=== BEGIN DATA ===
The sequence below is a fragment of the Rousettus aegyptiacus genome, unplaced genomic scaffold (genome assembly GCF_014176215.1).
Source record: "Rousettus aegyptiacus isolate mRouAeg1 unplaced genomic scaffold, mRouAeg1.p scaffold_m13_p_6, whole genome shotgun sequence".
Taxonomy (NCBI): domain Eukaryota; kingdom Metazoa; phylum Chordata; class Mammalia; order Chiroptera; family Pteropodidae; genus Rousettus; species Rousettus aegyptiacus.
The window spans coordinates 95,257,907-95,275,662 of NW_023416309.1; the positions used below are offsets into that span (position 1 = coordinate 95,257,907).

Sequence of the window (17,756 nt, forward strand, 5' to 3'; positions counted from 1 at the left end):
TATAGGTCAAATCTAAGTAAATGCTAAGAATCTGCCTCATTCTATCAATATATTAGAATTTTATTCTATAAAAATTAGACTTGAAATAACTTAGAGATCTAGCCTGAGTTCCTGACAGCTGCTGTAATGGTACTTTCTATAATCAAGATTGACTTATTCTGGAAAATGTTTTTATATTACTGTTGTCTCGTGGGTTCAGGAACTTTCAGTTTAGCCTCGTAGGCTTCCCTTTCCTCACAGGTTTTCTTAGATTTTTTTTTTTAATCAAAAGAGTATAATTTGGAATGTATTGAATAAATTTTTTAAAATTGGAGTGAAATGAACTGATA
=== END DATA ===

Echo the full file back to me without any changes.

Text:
The sequence below is a fragment of the Rousettus aegyptiacus genome, unplaced genomic scaffold (genome assembly GCF_014176215.1).
Source record: "Rousettus aegyptiacus isolate mRouAeg1 unplaced genomic scaffold, mRouAeg1.p scaffold_m13_p_6, whole genome shotgun sequence".
Taxonomy (NCBI): domain Eukaryota; kingdom Metazoa; phylum Chordata; class Mammalia; order Chiroptera; family Pteropodidae; genus Rousettus; species Rousettus aegyptiacus.
The window spans coordinates 95,257,907-95,275,662 of NW_023416309.1; the positions used below are offsets into that span (position 1 = coordinate 95,257,907).

Sequence of the window (17,756 nt, forward strand, 5' to 3'; positions counted from 1 at the left end):
TATAGGTCAAATCTAAGTAAATGCTAAGAATCTGCCTCATTCTATCAATATATTAGAATTTTATTCTATAAAAATTAGACTTGAAATAACTTAGAGATCTAGCCTGAGTTCCTGACAGCTGCTGTAATGGTACTTTCTATAATCAAGATTGACTTATTCTGGAAAATGTTTTTATATTACTGTTGTCTCGTGGGTTCAGGAACTTTCAGTTTAGCCTCGTAGGCTTCCCTTTCCTCACAGGTTTTCTTAGATTTTTTTTTTTAATCAAAAGAGTATAATTTGGAATGTATTGAATAAATTTTTTAAAATTGGAGTGAAATGAACTGATA